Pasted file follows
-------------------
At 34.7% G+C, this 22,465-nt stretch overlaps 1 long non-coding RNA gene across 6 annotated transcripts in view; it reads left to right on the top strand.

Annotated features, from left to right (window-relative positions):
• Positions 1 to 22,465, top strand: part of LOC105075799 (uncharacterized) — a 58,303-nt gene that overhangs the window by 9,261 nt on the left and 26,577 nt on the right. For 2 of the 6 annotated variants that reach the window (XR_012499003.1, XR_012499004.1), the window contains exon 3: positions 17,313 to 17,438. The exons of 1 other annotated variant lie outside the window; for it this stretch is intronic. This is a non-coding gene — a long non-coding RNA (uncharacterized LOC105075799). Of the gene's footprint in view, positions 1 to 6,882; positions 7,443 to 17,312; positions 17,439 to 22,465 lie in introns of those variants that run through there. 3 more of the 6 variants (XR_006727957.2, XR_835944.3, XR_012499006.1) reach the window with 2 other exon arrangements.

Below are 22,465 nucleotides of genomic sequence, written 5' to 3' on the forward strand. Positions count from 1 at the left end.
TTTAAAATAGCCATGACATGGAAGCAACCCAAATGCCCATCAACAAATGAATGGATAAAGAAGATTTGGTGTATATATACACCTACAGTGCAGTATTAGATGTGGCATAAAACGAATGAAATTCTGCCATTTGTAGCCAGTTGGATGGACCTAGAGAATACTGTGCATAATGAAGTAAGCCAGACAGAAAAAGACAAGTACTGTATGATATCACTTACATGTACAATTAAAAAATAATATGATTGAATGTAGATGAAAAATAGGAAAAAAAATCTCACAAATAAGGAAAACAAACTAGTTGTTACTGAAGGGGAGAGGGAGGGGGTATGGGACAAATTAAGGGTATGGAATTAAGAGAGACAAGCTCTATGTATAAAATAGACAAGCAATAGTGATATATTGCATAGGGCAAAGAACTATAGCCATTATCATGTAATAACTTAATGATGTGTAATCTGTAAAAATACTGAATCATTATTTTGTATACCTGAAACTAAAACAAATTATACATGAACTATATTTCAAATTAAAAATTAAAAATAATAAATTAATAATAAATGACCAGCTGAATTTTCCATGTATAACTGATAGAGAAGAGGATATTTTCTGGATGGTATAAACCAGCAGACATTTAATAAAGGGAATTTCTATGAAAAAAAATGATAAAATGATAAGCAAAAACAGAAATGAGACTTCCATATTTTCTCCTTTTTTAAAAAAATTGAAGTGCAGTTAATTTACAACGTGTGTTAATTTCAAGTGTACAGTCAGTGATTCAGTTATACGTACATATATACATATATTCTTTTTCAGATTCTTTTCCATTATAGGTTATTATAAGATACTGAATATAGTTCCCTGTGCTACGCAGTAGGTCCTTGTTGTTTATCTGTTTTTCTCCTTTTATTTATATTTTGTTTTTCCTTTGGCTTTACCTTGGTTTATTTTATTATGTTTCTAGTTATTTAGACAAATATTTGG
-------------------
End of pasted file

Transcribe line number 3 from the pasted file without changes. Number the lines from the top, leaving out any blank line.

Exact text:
• Positions 1 to 22,465, top strand: part of LOC105075799 (uncharacterized) — a 58,303-nt gene that overhangs the window by 9,261 nt on the left and 26,577 nt on the right. For 2 of the 6 annotated variants that reach the window (XR_012499003.1, XR_012499004.1), the window contains exon 3: positions 17,313 to 17,438. The exons of 1 other annotated variant lie outside the window; for it this stretch is intronic. This is a non-coding gene — a long non-coding RNA (uncharacterized LOC105075799). Of the gene's footprint in view, positions 1 to 6,882; positions 7,443 to 17,312; positions 17,439 to 22,465 lie in introns of those variants that run through there. 3 more of the 6 variants (XR_006727957.2, XR_835944.3, XR_012499006.1) reach the window with 2 other exon arrangements.